In the context of the rise of meat production and consumption worldwide and in developing countries in Asia, the solutions have to come by examining the causes of the rises that have been occurring. If one considers both the realities that urbanization coupled with higher incomes lead to higher meat consumption, and also that the private sector plays a huge role in pressuring markets to sell and grow meat, then it becomes clearer where the solution should emerge from.

If one is going to really come up with a solution to fix the issue of the meat industry, it is going to be directed particularly at the way meat is being produced industrially because this is the source that allows for cheap production of meat. If the prices of meat reflected the true costs of making it, it would be much more of a luxury for many people and would be consumed less. This could be achieved through taxation and removal of the costs that are evaded in production through things like subsidies on crops for feed. This implies more governmental supervision over its private actors—not an unrelated move in context to the larger picture of the unregulated capitalist system that has been the cause for the recent market crash. However, only addressing the issue from an economic point would be incomplete; depriving people with lower incomes and allowing for wealthier people to continue of the same trends of consumption does not solve the problem entirely, although it is a step in the right direction.

The responsibility that developed countries have against developing countries is great because after all, it is their industry that is being mimicked. Developed countries have the power to serve as a model for the negative consequences of the industry they are exporting to the developing Third-World, and ignoring these is a threat to global food security and the environment. One of the angles for this exemplary behavior can be through a change in diet.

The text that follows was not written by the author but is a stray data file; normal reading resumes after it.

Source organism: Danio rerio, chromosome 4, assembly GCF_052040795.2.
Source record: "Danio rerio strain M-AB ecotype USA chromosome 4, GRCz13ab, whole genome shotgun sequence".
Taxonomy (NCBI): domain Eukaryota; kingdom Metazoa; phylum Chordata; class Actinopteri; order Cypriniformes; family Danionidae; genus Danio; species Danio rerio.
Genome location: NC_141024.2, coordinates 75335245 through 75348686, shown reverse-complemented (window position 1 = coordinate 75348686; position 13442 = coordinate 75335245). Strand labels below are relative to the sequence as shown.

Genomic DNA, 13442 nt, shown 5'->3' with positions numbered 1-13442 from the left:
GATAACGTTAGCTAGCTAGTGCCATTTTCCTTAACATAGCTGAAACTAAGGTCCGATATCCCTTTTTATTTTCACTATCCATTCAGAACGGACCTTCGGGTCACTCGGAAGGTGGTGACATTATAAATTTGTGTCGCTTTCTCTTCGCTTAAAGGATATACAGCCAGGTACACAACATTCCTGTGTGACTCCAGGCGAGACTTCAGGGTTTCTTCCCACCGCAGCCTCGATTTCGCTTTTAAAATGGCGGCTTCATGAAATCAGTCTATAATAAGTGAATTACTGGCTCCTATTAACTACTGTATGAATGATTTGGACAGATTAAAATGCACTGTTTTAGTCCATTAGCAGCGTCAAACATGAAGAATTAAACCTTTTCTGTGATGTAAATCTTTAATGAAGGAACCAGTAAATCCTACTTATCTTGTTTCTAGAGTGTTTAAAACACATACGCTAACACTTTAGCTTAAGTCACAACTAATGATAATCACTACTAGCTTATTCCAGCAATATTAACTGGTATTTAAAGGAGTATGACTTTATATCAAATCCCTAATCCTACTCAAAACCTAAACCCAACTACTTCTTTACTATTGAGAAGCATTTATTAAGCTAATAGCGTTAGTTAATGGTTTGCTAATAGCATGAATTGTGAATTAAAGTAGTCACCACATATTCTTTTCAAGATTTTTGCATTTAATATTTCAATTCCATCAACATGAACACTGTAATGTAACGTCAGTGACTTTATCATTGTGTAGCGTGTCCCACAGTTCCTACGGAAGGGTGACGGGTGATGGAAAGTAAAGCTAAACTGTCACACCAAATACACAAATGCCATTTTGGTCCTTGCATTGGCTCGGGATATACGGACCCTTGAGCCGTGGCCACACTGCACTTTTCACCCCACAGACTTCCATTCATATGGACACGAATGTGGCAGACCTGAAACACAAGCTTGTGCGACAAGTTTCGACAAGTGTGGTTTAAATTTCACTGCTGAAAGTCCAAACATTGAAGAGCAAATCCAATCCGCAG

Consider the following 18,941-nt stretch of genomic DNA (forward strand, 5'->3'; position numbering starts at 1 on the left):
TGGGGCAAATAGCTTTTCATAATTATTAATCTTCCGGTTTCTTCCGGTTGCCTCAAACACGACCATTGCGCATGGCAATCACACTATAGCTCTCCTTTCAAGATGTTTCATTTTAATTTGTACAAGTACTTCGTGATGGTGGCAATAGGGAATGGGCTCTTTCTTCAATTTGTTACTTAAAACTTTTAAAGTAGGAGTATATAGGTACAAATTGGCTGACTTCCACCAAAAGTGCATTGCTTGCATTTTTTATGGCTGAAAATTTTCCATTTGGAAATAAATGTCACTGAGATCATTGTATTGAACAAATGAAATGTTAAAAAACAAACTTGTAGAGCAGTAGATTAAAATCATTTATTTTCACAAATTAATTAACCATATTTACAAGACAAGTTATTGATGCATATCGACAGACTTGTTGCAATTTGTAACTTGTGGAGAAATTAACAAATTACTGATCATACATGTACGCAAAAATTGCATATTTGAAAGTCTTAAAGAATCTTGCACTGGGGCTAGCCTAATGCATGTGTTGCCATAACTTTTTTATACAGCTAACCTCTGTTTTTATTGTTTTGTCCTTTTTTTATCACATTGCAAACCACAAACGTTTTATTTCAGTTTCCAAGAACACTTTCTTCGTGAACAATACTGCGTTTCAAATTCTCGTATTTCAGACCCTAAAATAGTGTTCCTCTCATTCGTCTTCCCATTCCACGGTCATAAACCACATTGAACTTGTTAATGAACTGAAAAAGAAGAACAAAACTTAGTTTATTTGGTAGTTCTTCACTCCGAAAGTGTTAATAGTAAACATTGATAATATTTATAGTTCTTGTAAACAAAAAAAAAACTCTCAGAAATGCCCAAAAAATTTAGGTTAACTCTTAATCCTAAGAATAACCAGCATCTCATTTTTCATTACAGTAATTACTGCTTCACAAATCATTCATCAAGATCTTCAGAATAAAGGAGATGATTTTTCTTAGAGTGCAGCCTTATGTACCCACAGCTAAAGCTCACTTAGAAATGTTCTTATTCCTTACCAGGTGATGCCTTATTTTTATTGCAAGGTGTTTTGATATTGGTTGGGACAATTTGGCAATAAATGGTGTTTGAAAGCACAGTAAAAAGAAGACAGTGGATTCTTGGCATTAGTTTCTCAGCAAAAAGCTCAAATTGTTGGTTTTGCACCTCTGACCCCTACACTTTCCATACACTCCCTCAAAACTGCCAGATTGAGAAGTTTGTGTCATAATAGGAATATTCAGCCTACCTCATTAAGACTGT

Consider some of the trends that have happened in American consumption of meat. If one takes the post WWII dietary campaigns that advocated for meat consumption and a modern phenomenon of the Atkins diet, it is clear that these have an influence on the increase of meat consumption. At the same time, the growing population of the vegan and vegetarian movement in the United States demonstrates the opposing trend of discontentment from the American public. Both of these examples shed light on the fact that a country’s diet can be influenced by forces greater than individual choices—sometimes it is the media, sometimes government propaganda. A greater awareness from the public about the dangers of industrial meat consumption in terms of health and the environmental consequences is necessary and this can come in the form of activism, dissemination of information and directly through educational programs. It is in the power of governments, particularly in cases like China that has such control of its dissemination of information, to inform people about the risks of consuming and producing industrial meat.